“Peering inside children’s brains with new imaging tools, scientists are untangling the mystery of how a child goes from being barely able to see when just born to being able to talk, ride a tricycle, draw, and invent an imaginary friend by the age of five,” the article explains. “The more scientists find out about how children acquire the capacity for language, numbers, and emotional understanding during this period, the more they realize that the baby brain is an incredible learning machine. Its future—to a great extent—is in our hands.”

The article adds: “The amount of brain activity in the earliest years affects how much there is later in life.” A picture of the EEG scans of eight-year-olds shows “that institutionalized children who were not moved to a nurturing foster care environment before they were two years old have less activity than those who were.” Again, early nurturing was essential for building brains.  (more…)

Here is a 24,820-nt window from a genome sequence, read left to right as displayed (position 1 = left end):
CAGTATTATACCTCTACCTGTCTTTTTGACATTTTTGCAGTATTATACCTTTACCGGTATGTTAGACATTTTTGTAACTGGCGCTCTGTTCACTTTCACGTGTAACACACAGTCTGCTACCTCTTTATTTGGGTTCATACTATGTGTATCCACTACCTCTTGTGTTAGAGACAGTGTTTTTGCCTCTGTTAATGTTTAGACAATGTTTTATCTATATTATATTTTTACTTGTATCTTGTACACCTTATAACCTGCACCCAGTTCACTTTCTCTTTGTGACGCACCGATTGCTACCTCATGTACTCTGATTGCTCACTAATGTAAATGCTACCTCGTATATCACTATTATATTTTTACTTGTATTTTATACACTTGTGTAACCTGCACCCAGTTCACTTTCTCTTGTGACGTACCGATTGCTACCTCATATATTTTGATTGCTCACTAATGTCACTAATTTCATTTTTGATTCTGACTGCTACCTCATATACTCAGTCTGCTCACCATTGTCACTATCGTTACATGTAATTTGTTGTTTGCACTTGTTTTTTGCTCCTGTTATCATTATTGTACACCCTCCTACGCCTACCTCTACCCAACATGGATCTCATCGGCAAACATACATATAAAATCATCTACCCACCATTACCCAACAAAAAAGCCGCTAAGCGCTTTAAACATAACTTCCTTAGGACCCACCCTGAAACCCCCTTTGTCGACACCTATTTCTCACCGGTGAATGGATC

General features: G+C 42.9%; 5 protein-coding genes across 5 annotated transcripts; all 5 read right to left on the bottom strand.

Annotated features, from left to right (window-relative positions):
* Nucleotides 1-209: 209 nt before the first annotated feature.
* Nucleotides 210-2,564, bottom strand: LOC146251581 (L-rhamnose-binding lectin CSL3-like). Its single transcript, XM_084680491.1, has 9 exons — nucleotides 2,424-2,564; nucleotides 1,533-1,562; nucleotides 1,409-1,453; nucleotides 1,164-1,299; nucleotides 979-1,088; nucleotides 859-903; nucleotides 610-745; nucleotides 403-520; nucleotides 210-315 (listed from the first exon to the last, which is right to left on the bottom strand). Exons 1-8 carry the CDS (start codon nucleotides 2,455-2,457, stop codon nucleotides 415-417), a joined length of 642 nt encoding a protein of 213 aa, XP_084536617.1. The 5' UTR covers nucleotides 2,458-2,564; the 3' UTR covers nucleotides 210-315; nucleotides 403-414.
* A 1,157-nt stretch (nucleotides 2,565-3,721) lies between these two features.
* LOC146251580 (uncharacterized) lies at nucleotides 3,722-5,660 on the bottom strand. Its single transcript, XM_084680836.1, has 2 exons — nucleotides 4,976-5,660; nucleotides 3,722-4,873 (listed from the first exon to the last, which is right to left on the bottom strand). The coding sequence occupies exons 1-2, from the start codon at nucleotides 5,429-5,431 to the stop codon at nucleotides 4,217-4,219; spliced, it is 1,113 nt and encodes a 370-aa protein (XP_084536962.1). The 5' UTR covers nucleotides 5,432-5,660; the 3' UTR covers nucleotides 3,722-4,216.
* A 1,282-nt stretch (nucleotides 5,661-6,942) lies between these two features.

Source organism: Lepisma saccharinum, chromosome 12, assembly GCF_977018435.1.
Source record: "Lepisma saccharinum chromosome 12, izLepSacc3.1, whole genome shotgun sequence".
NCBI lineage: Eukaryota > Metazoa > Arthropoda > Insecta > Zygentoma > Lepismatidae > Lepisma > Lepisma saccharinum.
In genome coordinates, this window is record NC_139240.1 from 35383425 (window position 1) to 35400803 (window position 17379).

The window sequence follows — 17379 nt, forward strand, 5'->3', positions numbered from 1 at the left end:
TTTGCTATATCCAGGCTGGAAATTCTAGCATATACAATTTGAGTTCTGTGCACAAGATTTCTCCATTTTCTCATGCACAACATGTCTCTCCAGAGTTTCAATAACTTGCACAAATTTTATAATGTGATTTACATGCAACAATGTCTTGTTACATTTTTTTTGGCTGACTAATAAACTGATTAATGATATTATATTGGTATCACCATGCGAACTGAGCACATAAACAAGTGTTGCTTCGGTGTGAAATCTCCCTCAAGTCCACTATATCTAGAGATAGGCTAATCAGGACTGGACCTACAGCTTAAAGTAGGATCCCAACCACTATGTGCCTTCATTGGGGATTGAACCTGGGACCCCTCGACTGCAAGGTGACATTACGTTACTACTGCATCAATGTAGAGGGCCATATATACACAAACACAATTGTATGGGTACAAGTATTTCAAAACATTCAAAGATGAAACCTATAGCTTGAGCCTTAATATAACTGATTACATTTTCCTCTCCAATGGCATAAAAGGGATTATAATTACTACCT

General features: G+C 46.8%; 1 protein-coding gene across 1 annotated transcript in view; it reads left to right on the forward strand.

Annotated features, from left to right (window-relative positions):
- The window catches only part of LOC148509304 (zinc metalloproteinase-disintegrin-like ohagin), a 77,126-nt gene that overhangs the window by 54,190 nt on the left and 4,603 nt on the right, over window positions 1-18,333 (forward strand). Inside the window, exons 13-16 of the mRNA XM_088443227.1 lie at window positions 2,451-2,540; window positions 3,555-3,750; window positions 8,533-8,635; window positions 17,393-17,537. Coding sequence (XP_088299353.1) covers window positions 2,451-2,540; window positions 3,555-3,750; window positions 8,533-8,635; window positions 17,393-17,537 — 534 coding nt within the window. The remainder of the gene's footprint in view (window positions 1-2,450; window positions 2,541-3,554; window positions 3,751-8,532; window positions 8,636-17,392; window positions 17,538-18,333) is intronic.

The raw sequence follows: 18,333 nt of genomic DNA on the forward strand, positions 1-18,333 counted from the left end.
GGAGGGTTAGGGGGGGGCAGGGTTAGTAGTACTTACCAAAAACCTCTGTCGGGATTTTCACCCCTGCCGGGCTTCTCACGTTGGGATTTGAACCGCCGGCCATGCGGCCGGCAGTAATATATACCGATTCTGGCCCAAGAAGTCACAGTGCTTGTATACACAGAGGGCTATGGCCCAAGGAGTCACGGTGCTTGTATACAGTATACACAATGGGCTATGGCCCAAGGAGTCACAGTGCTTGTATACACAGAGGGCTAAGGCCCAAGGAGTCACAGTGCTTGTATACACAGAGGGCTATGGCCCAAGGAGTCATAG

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Photo: Alessandra Hartkopf for Strategies for Children

Photo: Alessandra Hartkopf for Strategies for Children

This post was originally published on March 5, 2014. 

A new report published by the Society for Research in Child Development — “Multilingual Children: Beyond Myths and Toward Best Practices” — focuses on “the strength of being multilingual and its benefit for children’s later outcomes and well-being.”

Endorsed by the American Academy of Pediatrics, the report draws on more than 100 studies. “The qualitative review concludes that multilingualism is an advantage to be nurtured and maintained rather than a risk factor to be eradicated early in a child’s life,” Education Week explains in a recent review of the report.